A half-Japanese teen grapples with social anxiety and her narcissist mother in the wake of a crushing rejection from art school in this debut novel.
Kiko Himura has always had a hard time saying exactly what she’s thinking. With a mother who makes her feel unremarkable and a half-Japanese heritage she doesn’t quite understand, Kiko prefers to keep her head down, certain that once she makes it into her dream art school, Prism, her real life will begin.
But then Kiko doesn’t get into Prism, at the same time her abusive uncle moves back in with her family. So when she receives an invitation from her childhood friend to leave her small town and tour art schools on the west coast, Kiko jumps at the opportunity in spite of the anxieties and fears that attempt to hold her back. And now that she is finally free to be her own person outside the constricting walls of her home life, Kiko learns life-changing truths about herself, her past, and how to be brave.
From debut author Akemi Dawn Bowman comes a luminous, heartbreaking story of identity, family, and the beauty that emerges when we embrace our true selves.
This review contains no spoilers.
This book was bought with my own money.
Trigger warnings// domestic abuse, emotional abuse, sexual abuse, toxic relationship, suicide attempt, hostile divorce. Please inform me if I have missed something and I will update this section.
Sometimes while reading a book you find yourself falling in love more and more with it with the turn of every page. That was Starfish for me. When I closed the book after finishing it, my first reacting was ‘wow’. I was speechless and even a bit teary, and that almost never happens to me with a book.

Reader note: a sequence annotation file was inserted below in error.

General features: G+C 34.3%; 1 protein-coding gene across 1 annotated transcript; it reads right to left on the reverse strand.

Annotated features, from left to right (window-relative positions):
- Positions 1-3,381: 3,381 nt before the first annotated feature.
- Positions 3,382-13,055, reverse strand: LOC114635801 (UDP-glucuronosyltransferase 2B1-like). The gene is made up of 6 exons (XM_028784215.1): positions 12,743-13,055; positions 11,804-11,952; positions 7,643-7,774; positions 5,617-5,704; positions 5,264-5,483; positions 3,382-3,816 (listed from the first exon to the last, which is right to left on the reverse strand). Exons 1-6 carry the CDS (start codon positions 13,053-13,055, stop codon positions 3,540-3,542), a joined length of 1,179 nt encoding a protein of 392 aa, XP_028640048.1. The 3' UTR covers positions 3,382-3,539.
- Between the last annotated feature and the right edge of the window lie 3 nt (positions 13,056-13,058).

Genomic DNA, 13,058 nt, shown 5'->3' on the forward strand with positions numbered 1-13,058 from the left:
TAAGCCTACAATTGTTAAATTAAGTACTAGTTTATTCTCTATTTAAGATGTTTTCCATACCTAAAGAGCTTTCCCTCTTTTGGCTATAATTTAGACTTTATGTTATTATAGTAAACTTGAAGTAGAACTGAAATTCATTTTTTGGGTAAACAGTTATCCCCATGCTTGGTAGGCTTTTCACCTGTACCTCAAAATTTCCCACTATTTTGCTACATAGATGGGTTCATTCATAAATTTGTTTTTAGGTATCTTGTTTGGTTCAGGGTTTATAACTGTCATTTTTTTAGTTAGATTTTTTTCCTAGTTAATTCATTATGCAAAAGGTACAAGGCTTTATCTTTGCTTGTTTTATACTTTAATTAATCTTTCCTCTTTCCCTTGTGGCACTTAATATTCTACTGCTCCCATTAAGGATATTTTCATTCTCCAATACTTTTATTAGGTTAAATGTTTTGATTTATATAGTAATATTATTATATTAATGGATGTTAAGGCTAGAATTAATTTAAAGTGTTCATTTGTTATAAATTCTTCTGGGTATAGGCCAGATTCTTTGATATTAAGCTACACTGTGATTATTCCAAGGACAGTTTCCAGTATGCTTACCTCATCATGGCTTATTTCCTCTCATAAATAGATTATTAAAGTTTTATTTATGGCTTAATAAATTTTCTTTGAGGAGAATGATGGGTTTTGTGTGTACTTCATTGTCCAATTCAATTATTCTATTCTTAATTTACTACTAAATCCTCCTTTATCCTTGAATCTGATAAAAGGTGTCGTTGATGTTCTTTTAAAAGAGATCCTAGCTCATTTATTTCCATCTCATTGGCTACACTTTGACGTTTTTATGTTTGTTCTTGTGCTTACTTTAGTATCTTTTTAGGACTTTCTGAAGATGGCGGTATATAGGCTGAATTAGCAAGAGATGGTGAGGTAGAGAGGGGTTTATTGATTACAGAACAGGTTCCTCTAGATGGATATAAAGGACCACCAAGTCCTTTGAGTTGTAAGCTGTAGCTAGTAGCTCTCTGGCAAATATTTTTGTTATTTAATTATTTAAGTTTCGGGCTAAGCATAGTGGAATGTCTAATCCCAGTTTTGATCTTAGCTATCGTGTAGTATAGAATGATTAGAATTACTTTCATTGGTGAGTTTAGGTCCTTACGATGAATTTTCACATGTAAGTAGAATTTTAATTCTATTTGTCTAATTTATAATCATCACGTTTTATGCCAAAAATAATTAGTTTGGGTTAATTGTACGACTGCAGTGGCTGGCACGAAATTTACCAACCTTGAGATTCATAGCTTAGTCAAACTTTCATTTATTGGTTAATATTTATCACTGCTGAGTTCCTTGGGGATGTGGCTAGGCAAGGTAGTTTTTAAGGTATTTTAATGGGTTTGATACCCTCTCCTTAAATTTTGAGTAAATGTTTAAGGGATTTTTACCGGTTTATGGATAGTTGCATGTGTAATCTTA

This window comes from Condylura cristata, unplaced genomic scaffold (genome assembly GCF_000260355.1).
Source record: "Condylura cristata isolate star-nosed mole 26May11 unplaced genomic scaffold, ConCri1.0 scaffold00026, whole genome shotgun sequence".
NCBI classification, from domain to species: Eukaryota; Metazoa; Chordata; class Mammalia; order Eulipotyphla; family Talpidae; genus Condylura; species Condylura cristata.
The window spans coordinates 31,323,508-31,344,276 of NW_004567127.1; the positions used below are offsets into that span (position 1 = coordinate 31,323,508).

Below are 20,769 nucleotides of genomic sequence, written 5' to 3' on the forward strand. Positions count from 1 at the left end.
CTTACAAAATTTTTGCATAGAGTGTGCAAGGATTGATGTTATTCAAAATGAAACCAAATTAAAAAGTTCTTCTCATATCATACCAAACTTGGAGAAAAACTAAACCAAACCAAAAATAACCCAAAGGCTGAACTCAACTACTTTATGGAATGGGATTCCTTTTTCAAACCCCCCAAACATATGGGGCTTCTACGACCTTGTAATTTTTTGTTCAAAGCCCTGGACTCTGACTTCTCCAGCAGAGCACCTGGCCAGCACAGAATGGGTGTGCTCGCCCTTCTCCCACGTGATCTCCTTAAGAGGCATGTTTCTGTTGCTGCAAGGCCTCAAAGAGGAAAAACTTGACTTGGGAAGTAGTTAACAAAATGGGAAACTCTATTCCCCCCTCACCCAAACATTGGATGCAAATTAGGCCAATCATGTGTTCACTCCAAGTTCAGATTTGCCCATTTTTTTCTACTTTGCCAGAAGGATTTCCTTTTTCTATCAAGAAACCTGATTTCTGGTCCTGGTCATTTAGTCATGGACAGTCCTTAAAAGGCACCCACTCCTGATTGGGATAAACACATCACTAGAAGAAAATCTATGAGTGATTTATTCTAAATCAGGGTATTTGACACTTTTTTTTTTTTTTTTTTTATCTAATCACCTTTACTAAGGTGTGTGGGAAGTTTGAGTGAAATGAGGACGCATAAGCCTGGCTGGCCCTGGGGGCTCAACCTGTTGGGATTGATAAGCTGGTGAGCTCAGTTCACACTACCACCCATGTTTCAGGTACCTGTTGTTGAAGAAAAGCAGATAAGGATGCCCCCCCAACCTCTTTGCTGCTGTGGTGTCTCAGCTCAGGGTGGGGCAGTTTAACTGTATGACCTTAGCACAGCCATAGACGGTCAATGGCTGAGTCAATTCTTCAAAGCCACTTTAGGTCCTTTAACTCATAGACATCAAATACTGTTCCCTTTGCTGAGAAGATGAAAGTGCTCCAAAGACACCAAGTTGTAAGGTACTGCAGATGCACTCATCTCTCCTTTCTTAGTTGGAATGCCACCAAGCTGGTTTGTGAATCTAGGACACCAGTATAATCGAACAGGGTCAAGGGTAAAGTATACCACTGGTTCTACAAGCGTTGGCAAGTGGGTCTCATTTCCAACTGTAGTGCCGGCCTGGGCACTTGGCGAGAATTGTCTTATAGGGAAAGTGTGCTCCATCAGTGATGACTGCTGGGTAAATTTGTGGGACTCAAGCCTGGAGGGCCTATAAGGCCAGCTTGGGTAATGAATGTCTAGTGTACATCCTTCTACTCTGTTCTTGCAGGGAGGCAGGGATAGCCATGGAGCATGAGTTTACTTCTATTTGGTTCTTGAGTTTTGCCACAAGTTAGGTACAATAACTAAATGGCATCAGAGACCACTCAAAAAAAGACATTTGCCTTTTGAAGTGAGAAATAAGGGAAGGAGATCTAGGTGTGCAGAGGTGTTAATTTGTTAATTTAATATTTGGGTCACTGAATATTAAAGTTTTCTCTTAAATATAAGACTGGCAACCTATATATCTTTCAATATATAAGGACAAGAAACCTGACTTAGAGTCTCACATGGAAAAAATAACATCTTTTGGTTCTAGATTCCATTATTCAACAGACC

In the beginning I had a bit of trouble with understanding Kiko, but as soon as I got to know Kiko and her sitiuation better, it all started to make perfect sense. A big part of this story is about Kiko’s struggle of being half-American half-Japanese, and while that’s not something I can relate to, I could imagine (as far as that’s possible) why she felt that way. The feelings in this book felt so real while reading them, I guess that is why. This book helped me understand better what it feels like to be struggling with your identity.
Other parts of this book focussed on working on yourself, loving yourself, speaking up and following your dreams. That is what really spoke to me in this book. I saw a lot of my own personality in Kiko’s and that was sometimes confronting, but also inspiring. Kiko has amazing character development throughout the book. I also love how it is emphasized love doesn’t fix things; it’s up to you. But, it is also shown in this book that it is important to surround yourself with people that believe in you and support you, and it is not a bad thing to get away from those who don’t. Another thing that felt really reassuring was that when Kiko didn’t get accepted into her dream school, it turned out not to be the end of the world and there are always other ways to reach your goal, as long as you work hard and (start to) believe in yourself.
I also had very strong feelings, both bad and good, about the other characters, especially Kiko’s mother and Jamie. Every character felt very real. The story was sometimes difficult to read. The relationship Kiko has with her mom is very toxic and this book is definitely not a light read. But there were also enough fun moments or neutral moments in this book, especialy in the second half.
The (social) anxiety rep was pretty accurate in my opinion and that was amazing. I haven’t read a book before that has captured it in such a natural way. There are lots of different kinds of anxiety, and the kind Kiko has was quite relatable. The ‘what I wanted to say’ and ‘what I actually said’ parts that sometimes made an appearance in the story really added to portraying anxiety. There were also ‘I drew…’ parts in the story. This provided an even better look inside Kiko’s head and it also made a lot of sense to incorporate drawings since art is Kiko her passion.
AND THE ENDING, I LOVED THE ENDING.
I totally recommend this book if you’re into some heavier and inspirational contemporary. Especially if you’re dealing with anxiety/family problems/finding your identity/your dreams. Yeah, I can’t say anything else other than that I loved it.